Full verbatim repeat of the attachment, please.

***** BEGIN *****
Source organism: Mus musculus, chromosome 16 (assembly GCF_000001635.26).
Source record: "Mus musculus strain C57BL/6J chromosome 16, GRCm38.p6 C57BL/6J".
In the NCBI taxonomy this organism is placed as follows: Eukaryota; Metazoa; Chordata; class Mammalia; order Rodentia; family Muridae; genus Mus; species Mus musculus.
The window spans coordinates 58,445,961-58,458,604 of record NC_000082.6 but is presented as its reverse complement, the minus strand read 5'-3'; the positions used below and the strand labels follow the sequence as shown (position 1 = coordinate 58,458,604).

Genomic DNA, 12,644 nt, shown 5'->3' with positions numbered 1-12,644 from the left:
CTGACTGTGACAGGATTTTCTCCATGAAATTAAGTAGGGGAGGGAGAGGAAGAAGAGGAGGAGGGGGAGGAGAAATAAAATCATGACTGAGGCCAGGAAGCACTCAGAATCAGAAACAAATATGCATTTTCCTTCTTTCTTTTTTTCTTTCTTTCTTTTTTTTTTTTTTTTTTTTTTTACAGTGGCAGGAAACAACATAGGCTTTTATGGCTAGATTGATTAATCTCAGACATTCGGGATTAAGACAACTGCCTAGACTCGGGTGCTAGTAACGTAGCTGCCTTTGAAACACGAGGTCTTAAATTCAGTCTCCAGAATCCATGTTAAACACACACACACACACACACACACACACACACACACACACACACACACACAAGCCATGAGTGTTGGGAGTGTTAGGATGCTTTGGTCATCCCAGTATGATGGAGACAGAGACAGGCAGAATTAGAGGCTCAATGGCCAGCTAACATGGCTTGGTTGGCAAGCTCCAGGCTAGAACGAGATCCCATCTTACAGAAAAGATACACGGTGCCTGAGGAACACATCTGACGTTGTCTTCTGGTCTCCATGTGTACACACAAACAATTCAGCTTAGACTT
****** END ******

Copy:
Source organism: Mus musculus, chromosome 16 (assembly GCF_000001635.26).
Source record: "Mus musculus strain C57BL/6J chromosome 16, GRCm38.p6 C57BL/6J".
In the NCBI taxonomy this organism is placed as follows: Eukaryota; Metazoa; Chordata; class Mammalia; order Rodentia; family Muridae; genus Mus; species Mus musculus.
The window spans coordinates 58,445,961-58,458,604 of record NC_000082.6 but is presented as its reverse complement, the minus strand read 5'-3'; the positions used below and the strand labels follow the sequence as shown (position 1 = coordinate 58,458,604).

Genomic DNA, 12,644 nt, shown 5'->3' with positions numbered 1-12,644 from the left:
CTGACTGTGACAGGATTTTCTCCATGAAATTAAGTAGGGGAGGGAGAGGAAGAAGAGGAGGAGGGGGAGGAGAAATAAAATCATGACTGAGGCCAGGAAGCACTCAGAATCAGAAACAAATATGCATTTTCCTTCTTTCTTTTTTTCTTTCTTTCTTTTTTTTTTTTTTTTTTTTTTTACAGTGGCAGGAAACAACATAGGCTTTTATGGCTAGATTGATTAATCTCAGACATTCGGGATTAAGACAACTGCCTAGACTCGGGTGCTAGTAACGTAGCTGCCTTTGAAACACGAGGTCTTAAATTCAGTCTCCAGAATCCATGTTAAACACACACACACACACACACACACACACACACACACACACACACACACACAAGCCATGAGTGTTGGGAGTGTTAGGATGCTTTGGTCATCCCAGTATGATGGAGACAGAGACAGGCAGAATTAGAGGCTCAATGGCCAGCTAACATGGCTTGGTTGGCAAGCTCCAGGCTAGAACGAGATCCCATCTTACAGAAAAGATACACGGTGCCTGAGGAACACATCTGACGTTGTCTTCTGGTCTCCATGTGTACACACAAACAATTCAGCTTAGACTT